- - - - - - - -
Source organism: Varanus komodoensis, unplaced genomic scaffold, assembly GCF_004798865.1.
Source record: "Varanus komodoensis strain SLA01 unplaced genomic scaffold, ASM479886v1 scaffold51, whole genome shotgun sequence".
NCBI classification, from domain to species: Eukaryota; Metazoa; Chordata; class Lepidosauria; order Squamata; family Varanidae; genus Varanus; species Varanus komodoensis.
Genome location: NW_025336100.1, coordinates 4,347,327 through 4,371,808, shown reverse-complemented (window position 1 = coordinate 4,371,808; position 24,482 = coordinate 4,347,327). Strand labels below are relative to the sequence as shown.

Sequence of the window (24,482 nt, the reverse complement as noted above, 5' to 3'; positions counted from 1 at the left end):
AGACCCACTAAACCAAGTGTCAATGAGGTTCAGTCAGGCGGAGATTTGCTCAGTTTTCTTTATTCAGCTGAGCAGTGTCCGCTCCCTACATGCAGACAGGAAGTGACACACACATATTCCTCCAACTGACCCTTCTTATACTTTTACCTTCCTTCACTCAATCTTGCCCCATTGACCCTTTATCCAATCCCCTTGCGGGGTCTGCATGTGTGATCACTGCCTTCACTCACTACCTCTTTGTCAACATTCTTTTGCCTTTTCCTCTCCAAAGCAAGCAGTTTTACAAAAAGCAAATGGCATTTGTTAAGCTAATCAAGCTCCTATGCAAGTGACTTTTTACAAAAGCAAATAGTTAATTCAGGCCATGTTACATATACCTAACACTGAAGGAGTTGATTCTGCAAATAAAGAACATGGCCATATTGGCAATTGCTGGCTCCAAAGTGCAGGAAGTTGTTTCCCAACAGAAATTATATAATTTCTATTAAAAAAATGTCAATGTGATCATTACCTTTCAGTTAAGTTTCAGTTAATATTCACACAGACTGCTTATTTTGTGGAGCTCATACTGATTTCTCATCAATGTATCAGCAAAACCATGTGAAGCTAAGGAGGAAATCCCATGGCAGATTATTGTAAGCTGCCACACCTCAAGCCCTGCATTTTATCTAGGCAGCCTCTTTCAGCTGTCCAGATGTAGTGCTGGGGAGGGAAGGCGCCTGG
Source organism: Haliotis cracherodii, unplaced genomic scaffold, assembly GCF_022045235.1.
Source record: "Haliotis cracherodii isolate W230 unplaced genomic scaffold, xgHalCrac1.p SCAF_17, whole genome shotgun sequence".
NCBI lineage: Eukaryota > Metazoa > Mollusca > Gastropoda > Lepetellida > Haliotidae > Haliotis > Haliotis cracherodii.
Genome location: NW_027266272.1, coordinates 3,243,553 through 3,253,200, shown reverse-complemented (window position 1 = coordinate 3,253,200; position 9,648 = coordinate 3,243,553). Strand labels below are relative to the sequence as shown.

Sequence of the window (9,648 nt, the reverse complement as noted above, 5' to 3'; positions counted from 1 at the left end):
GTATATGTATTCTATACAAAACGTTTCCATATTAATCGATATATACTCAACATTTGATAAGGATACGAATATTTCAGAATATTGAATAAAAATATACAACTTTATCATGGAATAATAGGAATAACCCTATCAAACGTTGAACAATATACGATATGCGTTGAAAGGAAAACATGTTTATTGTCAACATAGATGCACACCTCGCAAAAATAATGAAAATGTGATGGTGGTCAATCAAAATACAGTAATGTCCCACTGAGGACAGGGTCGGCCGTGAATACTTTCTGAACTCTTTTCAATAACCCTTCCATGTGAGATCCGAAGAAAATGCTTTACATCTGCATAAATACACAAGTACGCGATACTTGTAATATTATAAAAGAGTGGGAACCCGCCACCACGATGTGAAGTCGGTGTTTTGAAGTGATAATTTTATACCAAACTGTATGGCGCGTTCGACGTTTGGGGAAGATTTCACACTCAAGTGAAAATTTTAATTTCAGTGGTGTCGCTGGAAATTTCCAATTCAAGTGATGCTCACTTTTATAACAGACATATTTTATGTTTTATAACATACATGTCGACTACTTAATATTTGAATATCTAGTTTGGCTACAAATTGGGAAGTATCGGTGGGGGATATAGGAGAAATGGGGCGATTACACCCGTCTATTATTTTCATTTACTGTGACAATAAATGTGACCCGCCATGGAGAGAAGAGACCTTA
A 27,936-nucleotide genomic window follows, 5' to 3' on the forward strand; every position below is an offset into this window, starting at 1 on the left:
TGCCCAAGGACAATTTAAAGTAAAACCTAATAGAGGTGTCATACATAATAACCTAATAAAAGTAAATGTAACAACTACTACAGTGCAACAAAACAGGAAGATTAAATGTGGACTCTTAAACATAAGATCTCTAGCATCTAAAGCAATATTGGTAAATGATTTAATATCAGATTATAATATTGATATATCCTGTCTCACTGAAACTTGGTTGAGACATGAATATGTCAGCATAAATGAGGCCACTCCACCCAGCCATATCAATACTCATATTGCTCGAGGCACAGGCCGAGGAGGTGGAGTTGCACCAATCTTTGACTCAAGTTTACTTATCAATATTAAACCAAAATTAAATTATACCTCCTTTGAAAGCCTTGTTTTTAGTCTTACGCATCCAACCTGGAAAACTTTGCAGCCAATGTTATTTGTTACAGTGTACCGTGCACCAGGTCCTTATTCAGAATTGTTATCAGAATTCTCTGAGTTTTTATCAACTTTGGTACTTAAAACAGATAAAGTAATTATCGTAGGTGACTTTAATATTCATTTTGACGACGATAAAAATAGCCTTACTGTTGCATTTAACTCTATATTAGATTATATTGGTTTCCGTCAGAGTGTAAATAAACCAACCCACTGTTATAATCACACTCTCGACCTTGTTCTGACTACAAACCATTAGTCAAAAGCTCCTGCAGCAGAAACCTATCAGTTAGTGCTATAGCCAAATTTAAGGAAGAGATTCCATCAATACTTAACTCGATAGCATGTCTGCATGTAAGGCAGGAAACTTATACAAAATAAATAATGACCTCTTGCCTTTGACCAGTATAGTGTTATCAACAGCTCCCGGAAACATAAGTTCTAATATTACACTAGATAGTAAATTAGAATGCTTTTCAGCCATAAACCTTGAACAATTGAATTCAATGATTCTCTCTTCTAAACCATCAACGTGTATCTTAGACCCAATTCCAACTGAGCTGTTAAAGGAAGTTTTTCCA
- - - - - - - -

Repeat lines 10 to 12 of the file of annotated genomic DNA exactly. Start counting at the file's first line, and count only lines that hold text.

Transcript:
Genome location: NW_027266272.1, coordinates 3,243,553 through 3,253,200, shown reverse-complemented (window position 1 = coordinate 3,253,200; position 9,648 = coordinate 3,243,553). Strand labels below are relative to the sequence as shown.

Sequence of the window (9,648 nt, the reverse complement as noted above, 5' to 3'; positions counted from 1 at the left end):
GTATATGTATTCTATACAAAACGTTTCCATATTAATCGATATATACTCAACATTTGATAAGGATACGAATATTTCAGAATATTGAATAAAAATATACAACTTTATCATGGAATAATAGGAATAACCCTATCAAACGTTGAACAATATACGATATGCGTTGAAAGGAAAACATGTTTATTGTCAACATAGATGCACACCTCGCAAAAATAATGAAAATGTGATGGTGGTCAATCAAAATACAGTAATGTCCCACTGAGGACAGGGTCGGCCGTGAATACTTTCTGAACTCTTTTCAATAACCCTTCCATGTGAGATCCGAAGAAAATGCTTTACATCTGCATAAATACACAAGTACGCGATACTTGTAATATTATAAAAGAGTGGGAACCCGCCACCACGATGTGAAGTCGGTGTTTTGAAGTGATAATTTTATACCAAACTGTATGGCGCGTTCGACGTTTGGGGAAGATTTCACACTCAAGTGAAAATTTTAATTTCAGTGGTGTCGCTGGAAATTTCCAATTCAAGTGATGCTCACTTTTATAACAGACATATTTTATGTTTTATAACATACATGTCGACTACTTAATATTTGAATATCTAGTTTGGCTACAAATTGGGAAGTATCGGTGGGGGATATAGGAGAAATGGGGCGATTACACCCGTCTATTATTTTCATTTACTGTGACAATAAATGTGACCCGCCATGGAGAGAAGAGACCTTA